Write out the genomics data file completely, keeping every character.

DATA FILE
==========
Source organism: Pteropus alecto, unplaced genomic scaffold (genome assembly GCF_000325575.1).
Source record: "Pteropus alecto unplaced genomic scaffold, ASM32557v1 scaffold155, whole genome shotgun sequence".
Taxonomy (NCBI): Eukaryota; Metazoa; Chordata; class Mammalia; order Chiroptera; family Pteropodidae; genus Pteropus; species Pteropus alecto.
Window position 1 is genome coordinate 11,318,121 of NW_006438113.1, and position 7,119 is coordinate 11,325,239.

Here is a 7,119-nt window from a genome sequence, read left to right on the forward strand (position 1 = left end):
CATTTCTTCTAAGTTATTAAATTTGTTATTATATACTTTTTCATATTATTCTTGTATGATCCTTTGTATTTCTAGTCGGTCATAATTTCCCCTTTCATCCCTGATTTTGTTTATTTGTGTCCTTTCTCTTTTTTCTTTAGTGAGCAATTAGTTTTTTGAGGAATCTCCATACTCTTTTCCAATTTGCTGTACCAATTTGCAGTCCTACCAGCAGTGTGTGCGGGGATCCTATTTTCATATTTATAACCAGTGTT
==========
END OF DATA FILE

Source organism: Pteropus alecto, unplaced genomic scaffold (genome assembly GCF_000325575.1).
Source record: "Pteropus alecto unplaced genomic scaffold, ASM32557v1 scaffold155, whole genome shotgun sequence".
Taxonomy (NCBI): Eukaryota; Metazoa; Chordata; class Mammalia; order Chiroptera; family Pteropodidae; genus Pteropus; species Pteropus alecto.
Window position 1 is genome coordinate 11,318,121 of NW_006438113.1, and position 7,119 is coordinate 11,325,239.

Here is a 7,119-nt window from a genome sequence, read left to right on the forward strand (position 1 = left end):
CATTTCTTCTAAGTTATTAAATTTGTTATTATATACTTTTTCATATTATTCTTGTATGATCCTTTGTATTTCTAGTCGGTCATAATTTCCCCTTTCATCCCTGATTTTGTTTATTTGTGTCCTTTCTCTTTTTTCTTTAGTGAGCAATTAGTTTTTTGAGGAATCTCCATACTCTTTTCCAATTTGCTGTACCAATTTGCAGTCCTACCAGCAGTGTGTGCGGGGATCCTATTTTCATATTTATAACCAGTGTT